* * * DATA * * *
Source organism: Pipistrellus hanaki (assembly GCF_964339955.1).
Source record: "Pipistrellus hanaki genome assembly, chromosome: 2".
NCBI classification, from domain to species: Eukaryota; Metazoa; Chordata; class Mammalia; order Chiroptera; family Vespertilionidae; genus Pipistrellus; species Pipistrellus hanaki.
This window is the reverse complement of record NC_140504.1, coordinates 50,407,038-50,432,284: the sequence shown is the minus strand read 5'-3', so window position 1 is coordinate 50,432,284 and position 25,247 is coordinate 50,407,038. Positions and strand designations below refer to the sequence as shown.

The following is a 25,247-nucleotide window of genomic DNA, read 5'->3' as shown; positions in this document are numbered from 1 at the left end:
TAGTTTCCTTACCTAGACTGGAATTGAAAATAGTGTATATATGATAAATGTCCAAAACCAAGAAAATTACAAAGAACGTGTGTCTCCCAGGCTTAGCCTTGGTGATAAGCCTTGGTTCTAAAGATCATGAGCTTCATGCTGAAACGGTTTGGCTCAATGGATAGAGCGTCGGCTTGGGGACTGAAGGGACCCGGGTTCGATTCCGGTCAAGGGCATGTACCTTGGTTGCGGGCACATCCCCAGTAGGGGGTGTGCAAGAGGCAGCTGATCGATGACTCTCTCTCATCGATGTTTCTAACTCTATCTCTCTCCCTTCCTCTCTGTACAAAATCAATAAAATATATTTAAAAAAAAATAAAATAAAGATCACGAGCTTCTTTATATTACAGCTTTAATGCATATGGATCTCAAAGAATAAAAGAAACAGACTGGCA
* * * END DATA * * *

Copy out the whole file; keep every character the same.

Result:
Source organism: Pipistrellus hanaki (assembly GCF_964339955.1).
Source record: "Pipistrellus hanaki genome assembly, chromosome: 2".
NCBI classification, from domain to species: Eukaryota; Metazoa; Chordata; class Mammalia; order Chiroptera; family Vespertilionidae; genus Pipistrellus; species Pipistrellus hanaki.
This window is the reverse complement of record NC_140504.1, coordinates 50,407,038-50,432,284: the sequence shown is the minus strand read 5'-3', so window position 1 is coordinate 50,432,284 and position 25,247 is coordinate 50,407,038. Positions and strand designations below refer to the sequence as shown.

The following is a 25,247-nucleotide window of genomic DNA, read 5'->3' as shown; positions in this document are numbered from 1 at the left end:
TAGTTTCCTTACCTAGACTGGAATTGAAAATAGTGTATATATGATAAATGTCCAAAACCAAGAAAATTACAAAGAACGTGTGTCTCCCAGGCTTAGCCTTGGTGATAAGCCTTGGTTCTAAAGATCATGAGCTTCATGCTGAAACGGTTTGGCTCAATGGATAGAGCGTCGGCTTGGGGACTGAAGGGACCCGGGTTCGATTCCGGTCAAGGGCATGTACCTTGGTTGCGGGCACATCCCCAGTAGGGGGTGTGCAAGAGGCAGCTGATCGATGACTCTCTCTCATCGATGTTTCTAACTCTATCTCTCTCCCTTCCTCTCTGTACAAAATCAATAAAATATATTTAAAAAAAAATAAAATAAAGATCACGAGCTTCTTTATATTACAGCTTTAATGCATATGGATCTCAAAGAATAAAAGAAACAGACTGGCA